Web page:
Dec. 3, 2014 – Nestled on the shores of Lake Superior, Ashland is home to some of Wisconsin’s most beautiful scenery, as well as a community that is now benefitting from the work of one dedicated attorney: Kimberly Lawton.
A 2010 graduate of the Nebraska College of Law, Lawton moved to Ashland several years ago to start her own practice. Now she’s making a difference by accepting low-income clients and helping to develop a free legal clinic, among other things.
What kind of pro bono work are you doing now?
I’m a participating attorney with Wisconsin Judicare, so I accept clients who have been prescreened for financial need through that organization. I help Judicare clients with bankruptcy and family law issues. Most of the family law clients I help have been victims of domestic violence. I also participate in a medical-legal partnership in our area in collaboration with Northlakes Community Clinic. We will be having our first free legal clinic at Northlakes on December 3 this year. Because I have a solo law practice in a community with a fairly high rate of poverty, even families with full-time jobs often can’t afford a lawyer, so I have to be more creative in my financial arrangements with clients. I do some reduced fee work and I’m excited about the new rule changes designed to encourage more limited scope representation.
How did you become involved with pro bono work in Wisconsin?
About the State Bar Pro Bono Initiative
The State Bar Pro Bono Initiative is a statewide-coordinated program to support, recognize, and increase lawyers’ volunteer legal efforts. In collaboration with the judiciary, legal services providers, and local bar organizations, the initiative works to improve public access to the legal system by promoting solutions that eliminate barriers to effective access to the civil justice system.
The Pro Bono Initiative, developed by the Legal Assistance Committee and approved by the Board of Governors in May 2004, has been a steady source of State Bar support for pro bono in Wisconsin. In addition to startup grants, it also encompasses a number of member benefits such as free malpractice insurance coverage for volunteer service in State Bar-sponsored pro bono projects and reimbursement for out-of-pocket expenses that members incur handling pro bono cases (filing fees, mileage, copying, etc.).
Find out more about how to volunteer and the benefits available at www.wisbar.org/probono.
I’ve been a volunteer in some form or another since high school. When I graduated from the University of Nebraska-Lincoln School of Law in 2010, there weren’t many jobs available for new lawyers. So, I started off working in a non-legal position at the Wisconsin Department of Corrections in Madison. In order to gain experience as a lawyer, I started volunteering with the Restraining Order Clinic in Dane County, Family Law Assistance Center, and Community Justice, Inc. Eventually, I decided that if I wanted to be a lawyer full time, I was going to need to create my own job. Other people who knew about my interest in social justice issues suggested that I should talk to a lawyer up in Ashland, Ron Stauske. Ron and I had lunch and before long I moved to Ashland to open up a law office in what was then his building. When I moved to Ashland, my interest in volunteering to help others continued. The new legal clinic we are starting with Northlakes Community Clinic builds on the medical-legal partnership that Ron started. Ron’s commitment to helping others was evident and I was very inspired by him.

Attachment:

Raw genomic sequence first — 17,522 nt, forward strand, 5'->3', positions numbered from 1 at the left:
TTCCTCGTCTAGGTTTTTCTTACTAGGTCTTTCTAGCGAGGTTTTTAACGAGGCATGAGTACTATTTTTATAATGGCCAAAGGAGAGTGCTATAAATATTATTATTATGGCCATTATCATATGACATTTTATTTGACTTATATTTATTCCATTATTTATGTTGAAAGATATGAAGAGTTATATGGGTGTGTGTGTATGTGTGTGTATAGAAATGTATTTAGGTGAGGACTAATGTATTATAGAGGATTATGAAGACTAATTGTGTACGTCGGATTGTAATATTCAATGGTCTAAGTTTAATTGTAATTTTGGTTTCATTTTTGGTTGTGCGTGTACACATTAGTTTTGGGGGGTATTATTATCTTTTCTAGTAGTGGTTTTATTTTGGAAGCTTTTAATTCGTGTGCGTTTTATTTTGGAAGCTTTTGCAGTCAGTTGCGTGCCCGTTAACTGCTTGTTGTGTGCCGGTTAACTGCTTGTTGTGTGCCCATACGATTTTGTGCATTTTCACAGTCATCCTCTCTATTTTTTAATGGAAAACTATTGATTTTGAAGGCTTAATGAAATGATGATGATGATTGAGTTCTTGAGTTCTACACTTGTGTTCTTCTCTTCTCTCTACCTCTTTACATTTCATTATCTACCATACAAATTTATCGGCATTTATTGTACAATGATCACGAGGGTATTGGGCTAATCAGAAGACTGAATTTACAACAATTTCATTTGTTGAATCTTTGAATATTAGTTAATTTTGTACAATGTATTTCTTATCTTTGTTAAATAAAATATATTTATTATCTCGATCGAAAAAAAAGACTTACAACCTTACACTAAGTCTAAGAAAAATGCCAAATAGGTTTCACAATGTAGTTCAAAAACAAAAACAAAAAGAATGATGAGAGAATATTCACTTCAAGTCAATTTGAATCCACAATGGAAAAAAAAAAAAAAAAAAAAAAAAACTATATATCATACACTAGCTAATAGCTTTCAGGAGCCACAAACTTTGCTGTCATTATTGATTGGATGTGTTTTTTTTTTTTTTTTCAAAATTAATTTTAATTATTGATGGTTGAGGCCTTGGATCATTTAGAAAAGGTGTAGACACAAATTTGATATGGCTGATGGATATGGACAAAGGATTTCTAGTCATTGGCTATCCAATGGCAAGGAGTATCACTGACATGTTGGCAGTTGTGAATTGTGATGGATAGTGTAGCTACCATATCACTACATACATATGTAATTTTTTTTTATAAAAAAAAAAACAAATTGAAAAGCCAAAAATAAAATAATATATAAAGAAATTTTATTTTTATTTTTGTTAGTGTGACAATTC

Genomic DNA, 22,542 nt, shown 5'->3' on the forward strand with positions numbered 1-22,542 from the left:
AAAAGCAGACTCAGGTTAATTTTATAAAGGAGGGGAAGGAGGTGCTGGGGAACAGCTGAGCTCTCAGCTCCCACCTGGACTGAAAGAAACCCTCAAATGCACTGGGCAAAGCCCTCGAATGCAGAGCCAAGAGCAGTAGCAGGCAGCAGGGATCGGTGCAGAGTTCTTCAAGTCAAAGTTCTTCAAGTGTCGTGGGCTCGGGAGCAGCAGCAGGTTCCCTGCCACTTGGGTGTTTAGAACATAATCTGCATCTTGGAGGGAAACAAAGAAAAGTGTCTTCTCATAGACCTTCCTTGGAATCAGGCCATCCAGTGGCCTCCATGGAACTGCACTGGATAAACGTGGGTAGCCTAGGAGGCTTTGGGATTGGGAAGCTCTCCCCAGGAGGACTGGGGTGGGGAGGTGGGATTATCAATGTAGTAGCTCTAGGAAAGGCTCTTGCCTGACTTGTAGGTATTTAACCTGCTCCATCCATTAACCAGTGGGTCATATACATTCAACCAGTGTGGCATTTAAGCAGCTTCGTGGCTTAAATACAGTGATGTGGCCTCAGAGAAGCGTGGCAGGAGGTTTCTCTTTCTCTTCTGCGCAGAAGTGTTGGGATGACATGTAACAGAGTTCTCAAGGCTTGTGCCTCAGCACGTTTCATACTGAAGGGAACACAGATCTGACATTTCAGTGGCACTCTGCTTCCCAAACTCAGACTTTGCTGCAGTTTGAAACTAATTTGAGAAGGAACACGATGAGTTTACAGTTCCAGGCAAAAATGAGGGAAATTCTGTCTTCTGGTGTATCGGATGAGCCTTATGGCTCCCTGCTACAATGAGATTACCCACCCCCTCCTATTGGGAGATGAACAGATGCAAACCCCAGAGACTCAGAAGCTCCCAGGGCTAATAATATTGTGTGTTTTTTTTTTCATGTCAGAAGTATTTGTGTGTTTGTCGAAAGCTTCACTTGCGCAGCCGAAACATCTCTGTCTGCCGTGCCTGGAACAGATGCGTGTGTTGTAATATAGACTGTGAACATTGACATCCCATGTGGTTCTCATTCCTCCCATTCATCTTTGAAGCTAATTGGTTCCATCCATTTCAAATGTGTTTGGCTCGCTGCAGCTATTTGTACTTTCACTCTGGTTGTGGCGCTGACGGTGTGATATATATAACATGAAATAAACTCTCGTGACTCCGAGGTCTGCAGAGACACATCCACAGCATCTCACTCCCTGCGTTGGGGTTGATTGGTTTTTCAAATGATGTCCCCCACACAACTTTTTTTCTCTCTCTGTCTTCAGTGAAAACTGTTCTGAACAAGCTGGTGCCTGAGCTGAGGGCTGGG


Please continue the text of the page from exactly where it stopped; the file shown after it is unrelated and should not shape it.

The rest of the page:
What’s it like doing pro bono work in a smaller community?
When we moved, we were new to the area but loved it so much my husband’s parents moved here too. The legal community in Ashland-Bayfield Counties has been especially welcoming. Over the couple years I have been here, I have made such valuable connections. Ron became my mentor and was a tremendous help to me. Because it’s a smaller community, I’m also connected to more of the community organizations that also serve the needs of the people I help. I make a special effort to attend community services meetings to understand the resources and services available. It’s a great way to get the word out about new resources, including legal resources for low income people. There is a real sense of community in this area, and I am so happy to be a part of it.
How does your pro bono work help your community?
For my Judicare clients, the help I provide makes a big difference in their lives. Many times taking Judicare cases help people who would not otherwise have representation. The free legal clinic that we’re starting and the other pro bono work that I do to help people understand their rights. The clinic can hopefully be a bridge to connect people to the resources already available to them and help them help themselves. I can’t always provide all the help that a person needs, but I can usually do something to help and point them in the right direction.
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